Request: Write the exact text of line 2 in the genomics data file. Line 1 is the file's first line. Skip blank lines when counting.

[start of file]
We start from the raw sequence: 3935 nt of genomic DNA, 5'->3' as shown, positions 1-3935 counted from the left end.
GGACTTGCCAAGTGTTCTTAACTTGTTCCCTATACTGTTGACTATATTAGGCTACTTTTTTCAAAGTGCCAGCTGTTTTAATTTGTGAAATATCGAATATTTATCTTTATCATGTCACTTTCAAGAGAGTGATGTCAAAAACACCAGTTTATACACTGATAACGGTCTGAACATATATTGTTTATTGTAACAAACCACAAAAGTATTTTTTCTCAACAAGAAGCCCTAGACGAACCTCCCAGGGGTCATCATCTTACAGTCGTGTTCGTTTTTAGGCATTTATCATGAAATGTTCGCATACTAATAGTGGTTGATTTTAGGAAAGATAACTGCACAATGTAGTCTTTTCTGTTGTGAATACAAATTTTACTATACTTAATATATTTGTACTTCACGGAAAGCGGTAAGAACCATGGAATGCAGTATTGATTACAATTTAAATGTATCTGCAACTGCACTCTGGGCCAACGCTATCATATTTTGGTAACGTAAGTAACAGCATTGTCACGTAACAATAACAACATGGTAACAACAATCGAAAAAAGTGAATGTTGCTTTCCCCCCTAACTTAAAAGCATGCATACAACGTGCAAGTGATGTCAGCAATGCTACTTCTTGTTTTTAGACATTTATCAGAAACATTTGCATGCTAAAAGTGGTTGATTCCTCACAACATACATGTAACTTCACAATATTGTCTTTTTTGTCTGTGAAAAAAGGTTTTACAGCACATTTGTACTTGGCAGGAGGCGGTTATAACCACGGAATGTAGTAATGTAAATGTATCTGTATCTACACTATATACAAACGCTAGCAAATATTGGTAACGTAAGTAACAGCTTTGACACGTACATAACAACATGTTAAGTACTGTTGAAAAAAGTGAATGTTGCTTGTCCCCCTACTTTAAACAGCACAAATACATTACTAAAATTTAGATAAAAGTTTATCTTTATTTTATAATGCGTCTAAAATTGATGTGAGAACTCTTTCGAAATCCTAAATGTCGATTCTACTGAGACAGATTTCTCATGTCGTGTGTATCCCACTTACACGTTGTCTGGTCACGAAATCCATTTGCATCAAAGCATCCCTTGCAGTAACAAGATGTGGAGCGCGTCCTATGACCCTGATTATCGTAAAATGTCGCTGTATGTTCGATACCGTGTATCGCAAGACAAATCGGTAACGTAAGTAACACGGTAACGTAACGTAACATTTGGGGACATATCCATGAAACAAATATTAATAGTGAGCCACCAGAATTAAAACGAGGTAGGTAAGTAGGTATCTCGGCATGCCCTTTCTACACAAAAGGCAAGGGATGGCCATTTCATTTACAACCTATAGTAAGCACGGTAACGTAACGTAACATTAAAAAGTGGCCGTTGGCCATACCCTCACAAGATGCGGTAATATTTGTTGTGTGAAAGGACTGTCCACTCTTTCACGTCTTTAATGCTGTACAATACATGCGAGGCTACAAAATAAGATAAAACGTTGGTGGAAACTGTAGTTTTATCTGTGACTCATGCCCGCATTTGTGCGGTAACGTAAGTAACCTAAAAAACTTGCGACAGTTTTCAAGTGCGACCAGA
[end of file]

GGACTTGCCAAGTGTTCTTAACTTGTTCCCTATACTGTTGACTATATTAGGCTACTTTTTTCAAAGTGCCAGCTGTTTTAATTTGTGAAATATCGAATATTTATCTTTATCATGTCACTTTCAAGAGAGTGATGTCAAAAACACCAGTTTATACACTGATAACGGTCTGAACATATATTGTTTATTGTAACAAACCACAAAAGTATTTTTTCTCAACAAGAAGCCCTAGACGAACCTCCCAGGGGTCATCATCTTACAGTCGTGTTCGTTTTTAGGCATTTATCATGAAATGTTCGCATACTAATAGTGGTTGATTTTAGGAAAGATAACTGCACAATGTAGTCTTTTCTGTTGTGAATACAAATTTTACTATACTTAATATATTTGTACTTCACGGAAAGCGGTAAGAACCATGGAATGCAGTATTGATTACAATTTAAATGTATCTGCAACTGCACTCTGGGCCAACGCTATCATATTTTGGTAACGTAAGTAACAGCATTGTCACGTAACAATAACAACATGGTAACAACAATCGAAAAAAGTGAATGTTGCTTTCCCCCCTAACTTAAAAGCATGCATACAACGTGCAAGTGATGTCAGCAATGCTACTTCTTGTTTTTAGACATTTATCAGAAACATTTGCATGCTAAAAGTGGTTGATTCCTCACAACATACATGTAACTTCACAATATTGTCTTTTTTGTCTGTGAAAAAAGGTTTTACAGCACATTTGTACTTGGCAGGAGGCGGTTATAACCACGGAATGTAGTAATGTAAATGTATCTGTATCTACACTATATACAAACGCTAGCAAATATTGGTAACGTAAGTAACAGCTTTGACACGTACATAACAACATGTTAAGTACTGTTGAAAAAAGTGAATGTTGCTTGTCCCCCTACTTTAAACAGCACAAATACATTACTAAAATTTAGATAAAAGTTTATCTTTATTTTATAATGCGTCTAAAATTGATGTGAGAACTCTTTCGAAATCCTAAATGTCGATTCTACTGAGACAGATTTCTCATGTCGTGTGTATCCCACTTACACGTTGTCTGGTCACGAAATCCATTTGCATCAAAGCATCCCTTGCAGTAACAAGATGTGGAGCGCGTCCTATGACCCTGATTATCGTAAAATGTCGCTGTATGTTCGATACCGTGTATCGCAAGACAAATCGGTAACGTAAGTAACACGGTAACGTAACGTAACATTTGGGGACATATCCATGAAACAAATATTAATAGTGAGCCACCAGAATTAAAACGAGGTAGGTAAGTAGGTATCTCGGCATGCCCTTTCTACACAAAAGGCAAGGGATGGCCATTTCATTTACAACCTATAGTAAGCACGGTAACGTAACGTAACATTAAAAAGTGGCCGTTGGCCATACCCTCACAAGATGCGGTAATATTTGTTGTGTGAAAGGACTGTCCACTCTTTCACGTCTTTAATGCTGTACAATACATGCGAGGCTACAAAATAAGATAAAACGTTGGTGGAAACTGTAGTTTTATCTGTGACTCATGCCCGCATTTGTGCGGTAACGTAAGTAACCTAAAAAACTTGCGACAGTTTTCAAGTGCGACCAGA